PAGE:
Your vcfo team is available to help you with any and all of the above as needed. The time to prepare to weather the potential financial consequences of this crisis is NOW.

Protect Cash and Your Bottom Line

  1. Pay close attention to your Accounts Receivable. Consider implementing a weekly if not daily review so necessary actions can be taken sooner.  Review your customers. Do you have customers who will be adversely affected in a way that might impact their ability to pay you? Prioritize your attention to include those accounts.
  2. If you are already in a tight cash position or anticipate significant impact to your ability to pay bills in the normal course of business as a result of your scenarios created above, prepare a weekly detailed 12- week cash flow as a working guide. Update it at least weekly, revising as necessary when actuals don’t meet your projections and in turn impact your planned payments.
  3. Postpone discretionary spending. If it isn’t absolutely essential to do it now, postpone it to improve both your profitability and your cash position.
  4. Delay capital expenditures. Again, unless its absolutely critical to make a capital purchase, postpone it to improve your cash position.
  5. Pay bills when due but not early. If there is a discount for early payment that you routinely take, consider passing on it for the moment to ensure you are in the strongest cash position during this crisis.
  6. Review investment policies and consider holding cash.
  7. Do not under any circumstances delay tax payments related to payroll. The penalties on this are crippling to both the business and personally to the individuals who influenced the nonpayment. We see a surprising number of companies who have been caught in this trap, delaying payment to a date in the future when they believe they will have more cash. Don’t do it. If you can’t pay the taxes when due, you need to cut employee expense immediately.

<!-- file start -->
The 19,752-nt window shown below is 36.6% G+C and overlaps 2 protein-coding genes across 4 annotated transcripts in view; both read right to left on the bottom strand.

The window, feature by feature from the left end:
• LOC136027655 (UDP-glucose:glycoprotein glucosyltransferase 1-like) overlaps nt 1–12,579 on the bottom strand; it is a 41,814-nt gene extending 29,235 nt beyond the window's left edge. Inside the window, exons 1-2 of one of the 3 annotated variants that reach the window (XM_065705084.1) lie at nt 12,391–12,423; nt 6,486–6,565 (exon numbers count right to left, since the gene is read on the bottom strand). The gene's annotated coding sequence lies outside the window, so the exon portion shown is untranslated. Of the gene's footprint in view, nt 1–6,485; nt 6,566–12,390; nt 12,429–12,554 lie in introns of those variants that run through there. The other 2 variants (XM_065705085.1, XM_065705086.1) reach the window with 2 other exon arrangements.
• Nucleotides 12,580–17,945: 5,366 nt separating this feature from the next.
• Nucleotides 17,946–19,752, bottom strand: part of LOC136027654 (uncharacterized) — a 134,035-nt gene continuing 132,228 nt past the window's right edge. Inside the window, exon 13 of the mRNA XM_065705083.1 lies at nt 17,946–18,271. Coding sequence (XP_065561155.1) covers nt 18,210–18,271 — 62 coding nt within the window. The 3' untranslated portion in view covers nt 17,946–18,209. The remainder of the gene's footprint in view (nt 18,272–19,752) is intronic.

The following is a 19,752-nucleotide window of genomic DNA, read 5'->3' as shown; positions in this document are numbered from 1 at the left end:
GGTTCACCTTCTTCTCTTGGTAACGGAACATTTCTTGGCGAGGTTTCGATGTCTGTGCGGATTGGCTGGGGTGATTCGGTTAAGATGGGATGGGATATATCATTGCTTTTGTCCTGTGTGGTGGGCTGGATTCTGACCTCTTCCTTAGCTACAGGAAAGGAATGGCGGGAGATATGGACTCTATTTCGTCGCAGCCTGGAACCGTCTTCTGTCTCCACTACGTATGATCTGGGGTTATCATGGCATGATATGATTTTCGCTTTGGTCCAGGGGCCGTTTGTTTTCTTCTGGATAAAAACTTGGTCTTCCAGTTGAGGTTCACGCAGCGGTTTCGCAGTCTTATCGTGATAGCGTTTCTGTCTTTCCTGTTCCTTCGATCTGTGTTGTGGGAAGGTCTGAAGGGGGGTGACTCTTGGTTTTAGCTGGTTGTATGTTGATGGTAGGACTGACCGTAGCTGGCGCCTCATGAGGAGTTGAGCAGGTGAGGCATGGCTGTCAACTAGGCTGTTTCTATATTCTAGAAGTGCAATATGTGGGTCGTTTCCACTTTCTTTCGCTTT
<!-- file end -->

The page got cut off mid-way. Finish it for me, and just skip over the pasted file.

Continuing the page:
Again, your vcfo team is available to help you with any and all of the above as needed. The time to prepare to weather the potential financial consequences of this crisis is NOW.

Pay Attention to your IT Infrastructure – There is no time better than a crisis for other mischief makers to emerge

  1. Remind staff to be vigilant about phishing efforts. Employees need to be especially wary of what look like scary subject lines; things like “request for money for stranded employees”, “click here for an updated Coronavirus map”, and the like. Have them forward suspicious emails to your IT department for validation. When in doubt, do not click should be your guidance.
  2. Ensure your cyber protection is in place and updated with the latest updates.
  3. Consider requiring regular password changes across the company.
  4. Test your remote working capabilities. Consider a test Work From Home day to identify any issues with your remote working capabilities, including phone systems, video conferencing, system access, capacity, etc.

At vcfo we are not IT experts. We know this is a real risk area and that is the basis of our concern. We outsource our own IT support. If you do not have adequate internal resources to assure you are sufficiently protected, please talk with your vcfo team for an introduction to our own outsourced resource and others if applicable for possible engagement to support you.

The time to prepare to weather the potential financial consequences of this crisis is NOW.